Grinning, Samantha walked over and placed a hand on her friend’s stomach. “I knew you would never see the goodness of this situation I’ve been blessed with. You’re too goddamned stubborn and focused on problems of today that it obscures your future thinking.” She wiped a trickle of spit and vomit from Opal’s cheek. “And I knew you would never pass a good croquembouche.
“You see? We both win; you got to taste the most delicious dessert in your life, and I get a seat on a rocket to space. Surely you forgive me?” But Opal was already gone.

“Looks like I’ll be taking that vacation after all,” Samantha uttered, hauling the trunk full of cash to her silver minivan.

Imminent Eradication

Present is operative VRR-009, initiating phase one of the inquiry into the terrestrial being detailed in the HOMOSAPIEN Profile received precisely at Ventir 071:319 from lieutenant GFA-100. The duty of surveilling familial unit WHITE was delegated to operative VRR-009, and the following comprehensive report is a chronological account of aforementioned observation.

Familial unit WHITE’s leader according to personal notes and letters – all evidence of which has been included and is attached in the form of Stor-Epp chip on the back of this memo – is called Barrett. Consistent with Syn-R-chron analysis, the beginning of Barrett occurred at approximately Nafpi 201:521, or 30 of this planet’s “years” and during that time he acquired a reproductive mate and a clutch of three offspring. Offspring were absent at the time of operative VRR-009’s investigation, however.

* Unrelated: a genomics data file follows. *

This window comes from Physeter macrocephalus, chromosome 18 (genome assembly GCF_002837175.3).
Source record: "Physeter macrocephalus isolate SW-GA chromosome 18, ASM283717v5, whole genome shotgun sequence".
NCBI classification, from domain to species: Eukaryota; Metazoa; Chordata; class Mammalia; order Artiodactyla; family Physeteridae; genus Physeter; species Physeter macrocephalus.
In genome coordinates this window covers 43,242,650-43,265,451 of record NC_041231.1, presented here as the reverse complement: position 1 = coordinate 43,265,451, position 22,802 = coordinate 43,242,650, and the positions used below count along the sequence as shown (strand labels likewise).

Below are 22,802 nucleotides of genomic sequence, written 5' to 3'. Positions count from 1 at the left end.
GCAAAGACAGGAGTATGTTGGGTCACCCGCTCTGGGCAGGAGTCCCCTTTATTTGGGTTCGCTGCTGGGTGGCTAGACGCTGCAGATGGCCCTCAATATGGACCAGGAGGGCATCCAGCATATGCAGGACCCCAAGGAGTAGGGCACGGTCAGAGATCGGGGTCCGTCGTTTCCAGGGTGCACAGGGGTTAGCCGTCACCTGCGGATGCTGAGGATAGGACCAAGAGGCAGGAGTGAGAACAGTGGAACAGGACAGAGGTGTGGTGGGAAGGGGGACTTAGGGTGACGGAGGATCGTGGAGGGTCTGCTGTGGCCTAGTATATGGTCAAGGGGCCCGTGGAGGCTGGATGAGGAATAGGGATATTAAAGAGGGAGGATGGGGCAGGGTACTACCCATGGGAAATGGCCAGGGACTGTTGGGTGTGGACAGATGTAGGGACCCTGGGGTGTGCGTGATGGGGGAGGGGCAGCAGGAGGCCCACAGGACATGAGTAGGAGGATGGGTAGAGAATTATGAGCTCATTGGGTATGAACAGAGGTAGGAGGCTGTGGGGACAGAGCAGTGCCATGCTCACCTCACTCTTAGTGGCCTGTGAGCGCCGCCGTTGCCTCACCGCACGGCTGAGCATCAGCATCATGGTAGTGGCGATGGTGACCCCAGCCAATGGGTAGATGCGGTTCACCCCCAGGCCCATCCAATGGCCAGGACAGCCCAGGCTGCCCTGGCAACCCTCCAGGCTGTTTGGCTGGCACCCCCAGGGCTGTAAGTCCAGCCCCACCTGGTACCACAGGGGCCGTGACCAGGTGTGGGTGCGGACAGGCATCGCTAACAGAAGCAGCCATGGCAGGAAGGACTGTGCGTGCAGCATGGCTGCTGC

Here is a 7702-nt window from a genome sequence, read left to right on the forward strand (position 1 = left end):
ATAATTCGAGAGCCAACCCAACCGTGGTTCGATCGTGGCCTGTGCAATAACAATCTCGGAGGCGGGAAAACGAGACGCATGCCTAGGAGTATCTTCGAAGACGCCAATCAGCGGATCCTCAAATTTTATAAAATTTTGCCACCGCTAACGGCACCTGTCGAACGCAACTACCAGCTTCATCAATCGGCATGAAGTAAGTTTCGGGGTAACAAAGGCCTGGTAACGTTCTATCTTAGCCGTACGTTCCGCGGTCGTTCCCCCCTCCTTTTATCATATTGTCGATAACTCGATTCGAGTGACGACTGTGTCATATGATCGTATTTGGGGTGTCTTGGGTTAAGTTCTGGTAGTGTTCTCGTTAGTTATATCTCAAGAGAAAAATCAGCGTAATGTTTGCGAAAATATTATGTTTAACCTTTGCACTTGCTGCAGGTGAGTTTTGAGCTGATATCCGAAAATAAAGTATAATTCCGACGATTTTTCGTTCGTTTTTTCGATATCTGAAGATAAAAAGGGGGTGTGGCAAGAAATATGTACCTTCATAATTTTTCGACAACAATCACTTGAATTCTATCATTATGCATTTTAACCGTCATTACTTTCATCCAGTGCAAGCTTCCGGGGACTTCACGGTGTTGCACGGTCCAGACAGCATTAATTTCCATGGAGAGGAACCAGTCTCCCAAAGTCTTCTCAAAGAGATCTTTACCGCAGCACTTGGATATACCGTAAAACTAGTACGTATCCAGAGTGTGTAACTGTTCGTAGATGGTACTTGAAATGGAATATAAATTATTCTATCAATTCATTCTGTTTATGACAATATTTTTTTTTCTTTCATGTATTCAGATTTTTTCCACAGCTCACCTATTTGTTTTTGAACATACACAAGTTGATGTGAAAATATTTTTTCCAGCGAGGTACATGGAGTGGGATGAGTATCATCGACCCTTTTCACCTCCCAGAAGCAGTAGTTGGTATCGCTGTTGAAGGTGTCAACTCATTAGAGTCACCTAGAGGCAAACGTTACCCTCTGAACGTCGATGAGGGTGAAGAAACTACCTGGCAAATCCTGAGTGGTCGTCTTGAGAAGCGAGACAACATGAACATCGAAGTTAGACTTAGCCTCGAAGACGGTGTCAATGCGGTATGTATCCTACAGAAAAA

Upon entering the headquarters of familial unit WHITE, operative VRR-009’s upgraded exotech was set to mimic that of Canis lupus familiarus, a common entity in the headquarters of the occupied planet. However due to an unfamiliar urge to empty its pristine transistor tube, operate VRR-009’s exotech was damaged beyond repair, resulting in the operative resorting to its Enerboard’s camouflage core to carry out the mission.

Familiar unit WHITE’s leader, Barrett, was observed during the period of 029:012 to 029:014, translating to three “hour” span before the rise of the planet’s singular cosmic heating unit. Details exogenous to the observation, listed in the Perfile, included details of Barrett’s work as a corrector of motorized metal boxes at a failing repair factory. Specifics regarding the correction work are not reported in this document, as the action was deemed insignificant to the master mission set by the Broodmaster.